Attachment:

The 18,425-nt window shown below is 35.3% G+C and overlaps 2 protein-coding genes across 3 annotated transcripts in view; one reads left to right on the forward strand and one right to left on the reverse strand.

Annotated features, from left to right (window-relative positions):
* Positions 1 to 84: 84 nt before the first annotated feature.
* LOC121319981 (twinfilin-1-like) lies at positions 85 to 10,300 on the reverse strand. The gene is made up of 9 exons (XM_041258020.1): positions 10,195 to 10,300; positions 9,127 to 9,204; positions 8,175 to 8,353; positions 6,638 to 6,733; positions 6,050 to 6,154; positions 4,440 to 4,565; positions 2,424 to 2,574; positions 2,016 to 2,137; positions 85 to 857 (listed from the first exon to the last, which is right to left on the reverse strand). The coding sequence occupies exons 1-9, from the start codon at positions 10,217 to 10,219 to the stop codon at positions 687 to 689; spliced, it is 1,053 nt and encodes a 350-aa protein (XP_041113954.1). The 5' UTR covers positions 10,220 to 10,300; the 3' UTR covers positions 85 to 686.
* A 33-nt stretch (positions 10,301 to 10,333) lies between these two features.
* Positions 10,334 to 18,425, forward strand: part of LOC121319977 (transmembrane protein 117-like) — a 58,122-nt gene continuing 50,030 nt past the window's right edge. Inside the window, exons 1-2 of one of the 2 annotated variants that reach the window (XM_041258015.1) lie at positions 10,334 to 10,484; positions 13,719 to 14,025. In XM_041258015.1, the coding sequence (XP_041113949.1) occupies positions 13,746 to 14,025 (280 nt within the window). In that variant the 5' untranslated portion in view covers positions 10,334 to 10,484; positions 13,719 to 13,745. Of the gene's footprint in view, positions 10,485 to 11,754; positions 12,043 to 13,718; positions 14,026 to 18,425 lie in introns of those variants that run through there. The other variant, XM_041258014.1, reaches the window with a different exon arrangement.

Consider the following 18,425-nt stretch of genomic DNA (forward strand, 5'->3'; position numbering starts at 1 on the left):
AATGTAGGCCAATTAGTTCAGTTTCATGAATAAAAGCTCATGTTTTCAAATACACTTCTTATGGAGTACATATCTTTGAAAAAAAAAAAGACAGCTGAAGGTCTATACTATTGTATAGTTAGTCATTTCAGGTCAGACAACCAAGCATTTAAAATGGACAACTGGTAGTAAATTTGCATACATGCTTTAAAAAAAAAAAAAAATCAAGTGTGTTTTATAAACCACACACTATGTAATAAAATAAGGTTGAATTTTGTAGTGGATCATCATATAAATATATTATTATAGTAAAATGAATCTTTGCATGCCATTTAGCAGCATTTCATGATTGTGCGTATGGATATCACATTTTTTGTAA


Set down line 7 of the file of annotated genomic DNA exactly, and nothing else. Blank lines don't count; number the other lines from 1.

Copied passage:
Consider the following 18,425-nt stretch of genomic DNA (forward strand, 5'->3'; position numbering starts at 1 on the left):